We believe so yes. BUXTON, and Nestlé more widely, has ambitious goals when it comes to sustainability. This announcement is an important part of Nestlé’s journey to reduce the use of virgin plastics by one third by 2025 and marks an important milestone in Nestlé Waters’ journey to become carbon neutral by 2025, supporting the Nestlé Group in its ambition to achieve net zero by 2050.

How many times can PET be recycled?

PET from beverage bottles can be recycled into food grade recyclate and used for the same purpose several times. If collected separately, mechanical recycling of the collected bottles usually can allow for four or five loops without major quality degradation. The number of possible loops differs related to the quality of collection and the recycling processes employed. Technological advances are constantly evolving in this area and recent research indicates that more loops are feasible, with separate collection being one of the key enablers to this success. This is one of the reasons why we support DRS which help to collect higher quantities and higher quality of PET bottles.    

After several loops, rPET with lower quality can still be used for other applications.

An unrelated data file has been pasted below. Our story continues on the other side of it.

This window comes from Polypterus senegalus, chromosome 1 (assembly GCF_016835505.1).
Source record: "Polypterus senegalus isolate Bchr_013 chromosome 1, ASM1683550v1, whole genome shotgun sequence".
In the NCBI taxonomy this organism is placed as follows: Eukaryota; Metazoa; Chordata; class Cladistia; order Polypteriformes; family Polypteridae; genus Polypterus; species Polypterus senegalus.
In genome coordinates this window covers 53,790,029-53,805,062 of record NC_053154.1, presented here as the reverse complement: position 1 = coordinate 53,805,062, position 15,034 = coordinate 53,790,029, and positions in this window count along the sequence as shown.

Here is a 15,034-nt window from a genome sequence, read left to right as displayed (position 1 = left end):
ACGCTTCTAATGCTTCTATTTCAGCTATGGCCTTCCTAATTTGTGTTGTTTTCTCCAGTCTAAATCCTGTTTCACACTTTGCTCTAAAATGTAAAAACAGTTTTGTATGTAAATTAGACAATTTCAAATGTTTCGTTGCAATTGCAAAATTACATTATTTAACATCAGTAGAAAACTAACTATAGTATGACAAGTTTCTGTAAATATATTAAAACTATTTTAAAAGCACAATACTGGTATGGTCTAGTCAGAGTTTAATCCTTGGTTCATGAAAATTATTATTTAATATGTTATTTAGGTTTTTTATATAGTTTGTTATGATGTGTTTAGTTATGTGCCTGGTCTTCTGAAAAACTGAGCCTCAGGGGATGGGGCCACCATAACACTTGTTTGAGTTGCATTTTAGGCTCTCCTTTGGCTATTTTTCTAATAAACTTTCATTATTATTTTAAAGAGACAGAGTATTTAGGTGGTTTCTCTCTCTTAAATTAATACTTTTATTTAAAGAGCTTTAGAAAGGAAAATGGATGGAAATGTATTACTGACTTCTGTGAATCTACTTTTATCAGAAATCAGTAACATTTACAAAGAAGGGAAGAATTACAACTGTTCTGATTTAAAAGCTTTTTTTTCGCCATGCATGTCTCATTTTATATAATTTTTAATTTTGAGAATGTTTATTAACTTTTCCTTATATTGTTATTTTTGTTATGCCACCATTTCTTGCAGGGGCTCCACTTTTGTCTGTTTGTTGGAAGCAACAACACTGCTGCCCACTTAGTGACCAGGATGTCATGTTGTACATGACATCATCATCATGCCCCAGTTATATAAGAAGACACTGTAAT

How can I tell if it is PET plastic in my bottle?

Plastic beverage bottles are usually made from PET. PET bottles have a recycling symbol including the number 1 embossed on the wall of the plastic which indicates it is PET. 

Why are the recycled PET bottles slightly different in colour?

Recycled PET has to undergo thorough sorting, grinding and cleaning processes in order to meet high quality, food-grade standards. The recycling process can cause minor discolouration in the reprocessing of the recycled PET. We continue to work hard with our suppliers to use recycled PET that has minimal effect on the colour of our bottles, but we expect to find small differences due to the nature of the process.